Sale of Hobses.— On Saturday last Mr. Fell's stud of horses, and some other horse stock, were sold by auction by Messrs. N. Edwards and Co. There was a good attendance and Mr. Pell's horses realized from £17 to £50 each. A strong cart gelding of Messrs. Hooper and Co.'s brought £60, and a mare and foal of Mr. Sullivan's were sold For £59. Altogether very fair prices were realized. Town Bate. — It will have been seen by an advertisement in our last number, that the Board of Works have this year levied a rate of one penny farthing in the pound upon all the property within the town, and that the rate is to be paid on Wednesday, the 22nd instant. We understand that the additional farthing has been levied with the view, if possible, to erecting a cart bridge over the Eiver Maitai at Bridge-street, which is considered by the Board to be a very necessary work. The amounts attached to some of the names appear to be rather high ; but we bslieve that, in spite of the Englishman's propensity for grumbling, so long as the money is well laid out for the general advantage of the town, the rate will be paid cheerfully. Cheome Oee. — We understand that news has been received by the last mail to the effect that there is likely to be a greater demand for chrome ore than was at first anticipated, and that a couple of thousand tons per annum would not overstock the market ; indeed, it is said to be quite likely that an additional supply of the article would cause it to be applied to fresh uses, and thus create an increased demand. No fresh information has been received respecting the commercial value of the chrome ; but the ore sent home from the Dun Mountain had reached England just before the departure of the last mail. It is more than probable, we understand, that this news will cause a fresh effort to be made to work the Croixelles mine, where chrome is believed to exist in abundance.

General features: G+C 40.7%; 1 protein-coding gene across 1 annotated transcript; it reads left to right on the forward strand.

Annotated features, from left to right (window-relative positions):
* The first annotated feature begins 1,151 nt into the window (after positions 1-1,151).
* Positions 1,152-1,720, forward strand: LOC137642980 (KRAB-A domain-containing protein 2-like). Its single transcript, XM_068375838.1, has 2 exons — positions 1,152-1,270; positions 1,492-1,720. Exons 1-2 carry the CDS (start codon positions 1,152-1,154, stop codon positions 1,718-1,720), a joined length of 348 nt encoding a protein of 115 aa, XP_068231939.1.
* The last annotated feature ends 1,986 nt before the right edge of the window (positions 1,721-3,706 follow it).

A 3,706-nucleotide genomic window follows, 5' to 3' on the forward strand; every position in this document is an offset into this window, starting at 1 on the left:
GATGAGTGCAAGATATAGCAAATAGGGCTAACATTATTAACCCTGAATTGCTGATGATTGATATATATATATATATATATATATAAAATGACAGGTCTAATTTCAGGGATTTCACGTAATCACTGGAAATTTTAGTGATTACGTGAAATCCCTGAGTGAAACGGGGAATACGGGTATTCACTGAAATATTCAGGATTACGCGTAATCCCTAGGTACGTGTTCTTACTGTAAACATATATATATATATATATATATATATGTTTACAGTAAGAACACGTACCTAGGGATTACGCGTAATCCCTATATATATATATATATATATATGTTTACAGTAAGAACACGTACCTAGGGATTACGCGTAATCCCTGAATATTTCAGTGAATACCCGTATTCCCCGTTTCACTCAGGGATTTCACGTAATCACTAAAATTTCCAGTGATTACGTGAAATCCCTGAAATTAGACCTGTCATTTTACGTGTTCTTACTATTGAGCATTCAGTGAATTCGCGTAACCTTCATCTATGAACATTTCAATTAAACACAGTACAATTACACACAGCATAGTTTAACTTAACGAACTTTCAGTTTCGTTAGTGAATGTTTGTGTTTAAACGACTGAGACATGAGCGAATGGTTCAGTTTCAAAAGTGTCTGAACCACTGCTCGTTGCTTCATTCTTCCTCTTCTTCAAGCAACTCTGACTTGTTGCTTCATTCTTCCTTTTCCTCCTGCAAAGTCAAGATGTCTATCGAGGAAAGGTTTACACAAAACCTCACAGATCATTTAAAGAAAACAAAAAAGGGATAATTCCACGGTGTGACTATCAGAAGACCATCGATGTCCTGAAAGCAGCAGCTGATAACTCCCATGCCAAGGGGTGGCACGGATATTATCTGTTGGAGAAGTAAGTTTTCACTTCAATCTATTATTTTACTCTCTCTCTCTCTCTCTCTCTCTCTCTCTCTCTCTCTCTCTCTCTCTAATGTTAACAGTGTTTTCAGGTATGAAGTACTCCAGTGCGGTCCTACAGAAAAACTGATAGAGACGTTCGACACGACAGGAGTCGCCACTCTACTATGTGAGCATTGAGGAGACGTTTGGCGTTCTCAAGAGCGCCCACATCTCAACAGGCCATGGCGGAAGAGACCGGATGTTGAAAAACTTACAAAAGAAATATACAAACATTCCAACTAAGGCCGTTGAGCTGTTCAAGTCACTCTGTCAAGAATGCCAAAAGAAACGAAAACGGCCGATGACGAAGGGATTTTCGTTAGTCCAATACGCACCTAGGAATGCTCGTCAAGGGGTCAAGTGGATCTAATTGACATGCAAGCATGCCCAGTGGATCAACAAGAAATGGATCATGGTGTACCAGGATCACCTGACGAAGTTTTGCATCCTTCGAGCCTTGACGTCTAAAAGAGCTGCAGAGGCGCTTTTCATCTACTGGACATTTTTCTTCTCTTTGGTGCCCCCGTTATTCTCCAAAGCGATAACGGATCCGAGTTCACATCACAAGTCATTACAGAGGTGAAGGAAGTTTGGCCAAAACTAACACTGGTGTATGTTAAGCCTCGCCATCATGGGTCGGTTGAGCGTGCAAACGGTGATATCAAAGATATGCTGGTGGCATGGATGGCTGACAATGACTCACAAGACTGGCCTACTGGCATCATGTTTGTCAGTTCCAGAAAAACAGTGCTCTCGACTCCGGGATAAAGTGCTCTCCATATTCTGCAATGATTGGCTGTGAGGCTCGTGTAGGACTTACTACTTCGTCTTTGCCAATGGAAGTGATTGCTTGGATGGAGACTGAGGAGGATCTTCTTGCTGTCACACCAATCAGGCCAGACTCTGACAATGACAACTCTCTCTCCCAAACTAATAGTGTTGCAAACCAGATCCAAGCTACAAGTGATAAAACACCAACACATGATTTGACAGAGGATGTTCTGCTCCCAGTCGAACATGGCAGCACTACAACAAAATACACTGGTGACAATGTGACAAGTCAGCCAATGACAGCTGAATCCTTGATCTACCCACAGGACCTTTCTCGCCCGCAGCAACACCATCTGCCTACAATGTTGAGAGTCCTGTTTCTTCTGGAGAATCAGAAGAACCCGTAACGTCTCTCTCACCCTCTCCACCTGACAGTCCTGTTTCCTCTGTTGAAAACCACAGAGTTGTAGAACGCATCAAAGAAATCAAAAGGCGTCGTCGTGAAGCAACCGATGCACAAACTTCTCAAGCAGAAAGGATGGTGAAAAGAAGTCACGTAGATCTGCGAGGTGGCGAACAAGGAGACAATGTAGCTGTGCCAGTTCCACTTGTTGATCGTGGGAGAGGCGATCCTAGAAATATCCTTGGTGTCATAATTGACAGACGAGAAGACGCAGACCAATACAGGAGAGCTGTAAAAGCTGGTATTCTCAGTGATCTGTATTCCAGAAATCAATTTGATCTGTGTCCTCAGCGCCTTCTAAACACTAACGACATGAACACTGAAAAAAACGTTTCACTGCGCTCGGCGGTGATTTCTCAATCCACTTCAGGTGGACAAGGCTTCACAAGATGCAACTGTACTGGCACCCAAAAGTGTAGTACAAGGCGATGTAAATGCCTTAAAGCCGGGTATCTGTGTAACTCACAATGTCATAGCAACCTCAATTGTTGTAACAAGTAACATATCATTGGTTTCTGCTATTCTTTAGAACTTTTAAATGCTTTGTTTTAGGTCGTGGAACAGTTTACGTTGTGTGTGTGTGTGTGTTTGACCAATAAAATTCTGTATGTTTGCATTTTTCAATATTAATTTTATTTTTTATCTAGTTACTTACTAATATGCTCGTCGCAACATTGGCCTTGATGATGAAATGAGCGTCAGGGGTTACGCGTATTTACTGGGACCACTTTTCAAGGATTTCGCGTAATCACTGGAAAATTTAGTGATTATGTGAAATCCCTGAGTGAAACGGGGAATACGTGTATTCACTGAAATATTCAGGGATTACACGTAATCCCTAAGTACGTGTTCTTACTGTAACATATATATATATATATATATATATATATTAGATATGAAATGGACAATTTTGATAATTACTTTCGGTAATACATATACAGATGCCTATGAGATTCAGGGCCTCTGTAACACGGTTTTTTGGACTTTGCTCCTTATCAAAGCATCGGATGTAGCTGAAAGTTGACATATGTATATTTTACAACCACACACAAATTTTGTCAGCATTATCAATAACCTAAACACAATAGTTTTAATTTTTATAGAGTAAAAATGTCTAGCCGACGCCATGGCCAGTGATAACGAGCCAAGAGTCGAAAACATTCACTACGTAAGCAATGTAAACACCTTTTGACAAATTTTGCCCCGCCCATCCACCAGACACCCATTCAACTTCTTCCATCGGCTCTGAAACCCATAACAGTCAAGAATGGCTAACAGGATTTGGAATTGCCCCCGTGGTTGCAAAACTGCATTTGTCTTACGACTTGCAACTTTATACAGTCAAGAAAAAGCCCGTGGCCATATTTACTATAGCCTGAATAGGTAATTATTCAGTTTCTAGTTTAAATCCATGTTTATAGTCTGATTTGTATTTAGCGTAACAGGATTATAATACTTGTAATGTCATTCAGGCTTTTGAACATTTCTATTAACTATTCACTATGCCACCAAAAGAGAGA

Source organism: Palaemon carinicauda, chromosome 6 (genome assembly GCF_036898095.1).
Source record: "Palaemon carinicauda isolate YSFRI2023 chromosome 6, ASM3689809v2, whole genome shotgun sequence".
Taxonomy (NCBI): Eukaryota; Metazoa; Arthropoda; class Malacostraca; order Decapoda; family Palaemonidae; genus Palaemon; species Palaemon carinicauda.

The Eoyaii Mail Company. —We learn that the New Zealand Koyal Mail Steam Company has been formed in London, and that Messrs. Pearson and Coleman have handed over their interest in the steamers to the new Company. The Hon. Mr. Grrevillc has been appointed chairman of the company.
Permanent link to this item
Local Intelligence., Nelson Examiner and New Zealand Chronicle, Volume XVII, Issue 97, 4 December 1858
Local Intelligence. Nelson Examiner and New Zealand Chronicle, Volume XVII, Issue 97, 4 December 1858
Using This Item
See our copyright guide for information on how you may use this title.